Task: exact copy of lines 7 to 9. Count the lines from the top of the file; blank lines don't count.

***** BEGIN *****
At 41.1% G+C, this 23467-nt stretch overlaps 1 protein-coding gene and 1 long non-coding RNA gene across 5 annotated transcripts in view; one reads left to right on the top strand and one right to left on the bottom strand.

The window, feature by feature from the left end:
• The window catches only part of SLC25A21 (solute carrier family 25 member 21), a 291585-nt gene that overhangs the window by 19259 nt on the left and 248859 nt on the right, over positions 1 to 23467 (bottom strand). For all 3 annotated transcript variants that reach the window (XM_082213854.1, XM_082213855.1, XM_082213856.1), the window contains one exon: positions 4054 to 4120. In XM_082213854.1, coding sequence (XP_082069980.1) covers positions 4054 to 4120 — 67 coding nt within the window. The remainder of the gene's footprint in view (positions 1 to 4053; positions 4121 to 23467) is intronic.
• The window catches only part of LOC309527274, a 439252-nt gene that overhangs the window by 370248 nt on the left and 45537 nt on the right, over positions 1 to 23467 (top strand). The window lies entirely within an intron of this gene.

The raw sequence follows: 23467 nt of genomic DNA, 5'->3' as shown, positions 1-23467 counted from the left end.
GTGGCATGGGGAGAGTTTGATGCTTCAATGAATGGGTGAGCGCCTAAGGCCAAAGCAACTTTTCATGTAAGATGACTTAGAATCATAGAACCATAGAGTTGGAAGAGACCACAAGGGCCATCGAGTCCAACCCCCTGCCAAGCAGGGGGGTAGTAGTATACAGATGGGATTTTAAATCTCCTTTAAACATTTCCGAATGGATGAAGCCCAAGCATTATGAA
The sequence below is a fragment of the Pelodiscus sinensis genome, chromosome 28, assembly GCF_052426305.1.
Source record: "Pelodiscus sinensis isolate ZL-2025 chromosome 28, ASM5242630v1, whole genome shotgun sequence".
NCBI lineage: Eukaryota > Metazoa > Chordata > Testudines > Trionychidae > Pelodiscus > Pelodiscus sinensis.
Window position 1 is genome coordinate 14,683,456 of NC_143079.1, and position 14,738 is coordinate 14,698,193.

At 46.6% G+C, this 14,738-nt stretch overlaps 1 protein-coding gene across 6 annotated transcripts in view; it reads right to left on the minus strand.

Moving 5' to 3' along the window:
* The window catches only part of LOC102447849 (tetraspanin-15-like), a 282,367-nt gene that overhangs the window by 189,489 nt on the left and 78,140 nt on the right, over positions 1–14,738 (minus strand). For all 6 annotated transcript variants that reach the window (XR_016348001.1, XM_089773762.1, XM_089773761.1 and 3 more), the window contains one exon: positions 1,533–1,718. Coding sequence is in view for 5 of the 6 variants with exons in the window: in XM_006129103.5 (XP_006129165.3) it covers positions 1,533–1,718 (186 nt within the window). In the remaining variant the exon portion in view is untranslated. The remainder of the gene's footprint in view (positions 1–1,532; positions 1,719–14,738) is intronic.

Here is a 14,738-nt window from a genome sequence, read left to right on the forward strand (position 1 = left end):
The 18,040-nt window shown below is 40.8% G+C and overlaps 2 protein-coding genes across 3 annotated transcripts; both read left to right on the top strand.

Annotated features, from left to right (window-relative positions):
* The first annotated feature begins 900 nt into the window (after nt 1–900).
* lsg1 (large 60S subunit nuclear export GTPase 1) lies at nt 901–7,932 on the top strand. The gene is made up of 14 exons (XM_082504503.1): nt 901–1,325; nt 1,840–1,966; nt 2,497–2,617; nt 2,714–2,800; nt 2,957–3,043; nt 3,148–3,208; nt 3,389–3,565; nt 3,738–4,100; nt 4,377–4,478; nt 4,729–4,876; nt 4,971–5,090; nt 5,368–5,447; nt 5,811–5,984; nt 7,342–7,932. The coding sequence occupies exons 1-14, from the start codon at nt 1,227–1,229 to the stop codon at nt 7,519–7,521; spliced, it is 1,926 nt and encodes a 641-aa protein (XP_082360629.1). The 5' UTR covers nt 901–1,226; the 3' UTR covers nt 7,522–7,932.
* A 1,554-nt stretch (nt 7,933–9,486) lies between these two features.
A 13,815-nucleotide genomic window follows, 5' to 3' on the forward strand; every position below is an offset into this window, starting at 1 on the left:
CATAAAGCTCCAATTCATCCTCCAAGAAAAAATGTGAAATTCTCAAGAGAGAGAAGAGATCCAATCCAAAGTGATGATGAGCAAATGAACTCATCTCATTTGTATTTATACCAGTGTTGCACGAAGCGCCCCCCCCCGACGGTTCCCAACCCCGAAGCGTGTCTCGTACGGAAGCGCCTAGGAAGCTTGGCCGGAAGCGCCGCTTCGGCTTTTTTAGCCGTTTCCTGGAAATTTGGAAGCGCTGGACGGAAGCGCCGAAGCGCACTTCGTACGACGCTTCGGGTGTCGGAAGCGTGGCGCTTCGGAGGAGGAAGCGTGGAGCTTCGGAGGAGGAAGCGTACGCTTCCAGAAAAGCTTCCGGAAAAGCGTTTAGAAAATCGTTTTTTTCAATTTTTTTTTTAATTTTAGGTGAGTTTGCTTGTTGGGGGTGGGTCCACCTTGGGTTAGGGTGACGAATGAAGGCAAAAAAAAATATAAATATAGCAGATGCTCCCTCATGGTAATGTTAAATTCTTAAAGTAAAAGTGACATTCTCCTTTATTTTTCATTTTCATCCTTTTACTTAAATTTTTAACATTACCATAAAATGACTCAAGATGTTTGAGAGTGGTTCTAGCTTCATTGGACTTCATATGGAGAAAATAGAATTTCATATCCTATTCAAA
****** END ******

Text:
The sequence below is a fragment of the Pelodiscus sinensis genome, chromosome 28, assembly GCF_052426305.1.
Source record: "Pelodiscus sinensis isolate ZL-2025 chromosome 28, ASM5242630v1, whole genome shotgun sequence".
NCBI lineage: Eukaryota > Metazoa > Chordata > Testudines > Trionychidae > Pelodiscus > Pelodiscus sinensis.